As more information is being stored online, the value of each hack, no matter how small, is also growing. Securing small business cybersecurity might seem like a lower priority when allocating funds and resources. However, the cost of delaying is growing with every breaking news story.
On the way to work, one of your employees is listening to their favorite podcast. The charismatic, lighthearted host suddenly breaks character. They share their deep worry over a headline they read about a new, highly contagious virus. Even including cases reported near their family's hometown!
With the story fresh in their mind, your employee arrives at work and begins their morning routine. The third subject line they see in their inbox just so happens to be about the same virus outbreak. Out of concern, and curiosity, they open the email, which contains an attachment about how to keep yourself and your family safe. Everything seems ok until they open it and, without knowing it, open the door for the data on their own computer, and possibly your entire network, to be stolen.
Preventing hacking attacks takes an effort that must evolve as quickly as the tools hackers use. And it’s not just direct attacks. Suppose your social media manager uses a program like Social Captain to help reach new potential customers. Should Social Captain fail to securely store and encrypt your passwords, your company could end up being one of the thousands, even millions, affected if someone gained access.
That’s exactly what happened in early 2020. While Social Captain claims to have fixed the problem, and Instagram has admonished them for breaching their terms of service, this is just one of the many challenges of small business cybersecurity.
A few years back, Wannacry ransomware took advantage of a weakness in Microsoft’s operating system. Through it, Wannacry gained the ability to lock access to data on a user’s device, then demand a ransom. Even after paying the ransom, many users still didn’t regain access. Instead of adding the loss of their money and financial information to the cost of inadequate cybersecurity. For many, managed IT services would have provided the necessary protection against such loss.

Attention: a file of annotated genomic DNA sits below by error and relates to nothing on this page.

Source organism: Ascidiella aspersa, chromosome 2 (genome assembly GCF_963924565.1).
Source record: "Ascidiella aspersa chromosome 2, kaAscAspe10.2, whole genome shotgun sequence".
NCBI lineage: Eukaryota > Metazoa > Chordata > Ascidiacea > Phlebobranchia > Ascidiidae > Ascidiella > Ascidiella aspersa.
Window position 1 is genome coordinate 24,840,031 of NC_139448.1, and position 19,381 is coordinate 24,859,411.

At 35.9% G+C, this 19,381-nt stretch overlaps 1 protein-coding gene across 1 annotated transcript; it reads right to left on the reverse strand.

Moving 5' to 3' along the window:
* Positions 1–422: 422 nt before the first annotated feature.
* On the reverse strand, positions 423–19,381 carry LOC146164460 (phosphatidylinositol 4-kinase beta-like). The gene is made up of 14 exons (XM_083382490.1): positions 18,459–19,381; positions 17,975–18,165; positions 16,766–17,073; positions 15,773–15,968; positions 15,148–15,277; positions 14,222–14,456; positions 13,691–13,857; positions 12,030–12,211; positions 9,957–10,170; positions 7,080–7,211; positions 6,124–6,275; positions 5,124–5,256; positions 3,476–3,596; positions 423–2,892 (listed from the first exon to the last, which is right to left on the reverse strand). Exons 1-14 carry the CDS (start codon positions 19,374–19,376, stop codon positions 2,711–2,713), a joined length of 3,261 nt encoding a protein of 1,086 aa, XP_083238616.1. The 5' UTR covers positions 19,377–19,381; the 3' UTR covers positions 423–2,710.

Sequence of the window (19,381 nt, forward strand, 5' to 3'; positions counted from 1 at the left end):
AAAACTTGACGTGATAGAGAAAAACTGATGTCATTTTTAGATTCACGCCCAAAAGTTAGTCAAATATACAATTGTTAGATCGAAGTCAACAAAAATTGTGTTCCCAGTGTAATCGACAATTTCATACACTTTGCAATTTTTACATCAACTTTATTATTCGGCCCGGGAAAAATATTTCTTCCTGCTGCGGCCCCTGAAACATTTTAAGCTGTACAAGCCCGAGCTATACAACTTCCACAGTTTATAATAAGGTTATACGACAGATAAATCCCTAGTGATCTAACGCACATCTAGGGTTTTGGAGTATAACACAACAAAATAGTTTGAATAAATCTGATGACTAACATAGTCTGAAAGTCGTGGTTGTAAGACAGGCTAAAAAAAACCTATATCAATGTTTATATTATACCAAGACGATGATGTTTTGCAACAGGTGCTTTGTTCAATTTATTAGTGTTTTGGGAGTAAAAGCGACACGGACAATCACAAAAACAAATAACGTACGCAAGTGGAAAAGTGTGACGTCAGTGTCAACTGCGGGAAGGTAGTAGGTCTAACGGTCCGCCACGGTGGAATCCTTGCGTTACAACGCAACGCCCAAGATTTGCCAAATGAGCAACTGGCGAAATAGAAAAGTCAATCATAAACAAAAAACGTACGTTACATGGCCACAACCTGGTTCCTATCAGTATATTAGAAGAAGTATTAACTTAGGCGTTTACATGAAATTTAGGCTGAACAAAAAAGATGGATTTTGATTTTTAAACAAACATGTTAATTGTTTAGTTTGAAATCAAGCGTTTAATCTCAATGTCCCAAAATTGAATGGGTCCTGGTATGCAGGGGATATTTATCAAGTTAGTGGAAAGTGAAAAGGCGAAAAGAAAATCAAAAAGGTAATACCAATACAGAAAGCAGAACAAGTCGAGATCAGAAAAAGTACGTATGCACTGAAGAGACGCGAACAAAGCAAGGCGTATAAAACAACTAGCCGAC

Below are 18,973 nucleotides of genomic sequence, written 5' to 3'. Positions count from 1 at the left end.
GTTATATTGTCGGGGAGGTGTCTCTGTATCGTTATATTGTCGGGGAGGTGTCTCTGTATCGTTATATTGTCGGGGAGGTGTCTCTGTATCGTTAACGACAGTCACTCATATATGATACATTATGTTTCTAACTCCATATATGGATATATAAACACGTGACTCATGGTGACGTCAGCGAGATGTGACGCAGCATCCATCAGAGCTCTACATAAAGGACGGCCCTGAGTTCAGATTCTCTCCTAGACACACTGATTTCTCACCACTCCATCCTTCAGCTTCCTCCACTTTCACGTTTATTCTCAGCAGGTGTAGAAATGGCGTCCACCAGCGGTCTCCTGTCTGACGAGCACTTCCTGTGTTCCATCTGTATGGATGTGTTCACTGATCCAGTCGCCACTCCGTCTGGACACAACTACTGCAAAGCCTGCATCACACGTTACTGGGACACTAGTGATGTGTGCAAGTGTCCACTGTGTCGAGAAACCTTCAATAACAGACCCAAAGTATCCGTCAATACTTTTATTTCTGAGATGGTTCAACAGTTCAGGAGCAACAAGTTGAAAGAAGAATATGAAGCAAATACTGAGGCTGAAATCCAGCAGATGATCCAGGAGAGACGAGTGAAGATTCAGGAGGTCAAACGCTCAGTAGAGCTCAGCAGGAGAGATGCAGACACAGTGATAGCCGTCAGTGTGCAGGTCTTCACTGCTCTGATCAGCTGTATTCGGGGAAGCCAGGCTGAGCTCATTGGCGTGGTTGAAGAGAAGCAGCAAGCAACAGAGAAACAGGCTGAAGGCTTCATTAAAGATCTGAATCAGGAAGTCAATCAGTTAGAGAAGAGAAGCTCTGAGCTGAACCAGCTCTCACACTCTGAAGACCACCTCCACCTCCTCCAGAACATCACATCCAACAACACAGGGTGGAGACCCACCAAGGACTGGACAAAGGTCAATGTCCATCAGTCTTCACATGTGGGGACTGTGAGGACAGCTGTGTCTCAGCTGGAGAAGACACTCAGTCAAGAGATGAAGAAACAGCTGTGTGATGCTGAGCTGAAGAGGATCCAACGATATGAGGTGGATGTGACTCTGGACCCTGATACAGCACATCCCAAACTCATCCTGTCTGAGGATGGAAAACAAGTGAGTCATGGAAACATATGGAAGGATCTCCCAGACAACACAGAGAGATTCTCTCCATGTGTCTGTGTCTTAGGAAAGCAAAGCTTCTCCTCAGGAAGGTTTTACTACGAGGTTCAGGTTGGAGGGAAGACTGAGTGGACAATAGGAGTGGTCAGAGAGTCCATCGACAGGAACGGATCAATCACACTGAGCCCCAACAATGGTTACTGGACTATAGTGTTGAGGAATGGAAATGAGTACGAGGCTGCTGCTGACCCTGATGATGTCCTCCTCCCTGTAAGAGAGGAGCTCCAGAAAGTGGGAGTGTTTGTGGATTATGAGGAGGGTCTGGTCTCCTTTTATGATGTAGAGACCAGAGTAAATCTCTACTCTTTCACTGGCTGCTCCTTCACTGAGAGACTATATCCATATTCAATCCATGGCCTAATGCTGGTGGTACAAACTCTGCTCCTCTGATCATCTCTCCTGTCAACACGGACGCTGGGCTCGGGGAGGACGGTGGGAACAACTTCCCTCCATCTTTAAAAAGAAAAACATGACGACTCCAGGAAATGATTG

Putting small business cybersecurity into place after the fact still might not be enough to protect your information. In the case of Ashley Madison, a hacker gained access to user profile information over 5 years ago. While many users provided fake names and other information to protect their identities, hackers also gained access to credit card data. Now, half a decade later, new hackers are still utilizing that stolen information to coerce users with bribes and threats.
Even if you think that using such elicit services as Ashley Madison comes with inherent risk, thousands of other companies have suffered such breaches. Graphic design site Canva suffered a data breach in January of 2020 in which the private information of four million user accounts was stolen.
Managed IT services can also help prevent hackers from using another of their favorite tools: collecting emails. Through the use of Blind Copy (Bcc), hackers can convince the recipient that an email is personal, and therefore more likely to be real. Should that individual forward the email, the email address of every recipient would be at risk.
ADVANTEX prevents hacking attacks, through small business cybersecurity and managed IT services. Protecting the privacy and security of your data is a full-time job. With ADVANTEX, you can trust your data is safe and get back to focusing on your business. Get in contact with us to learn more.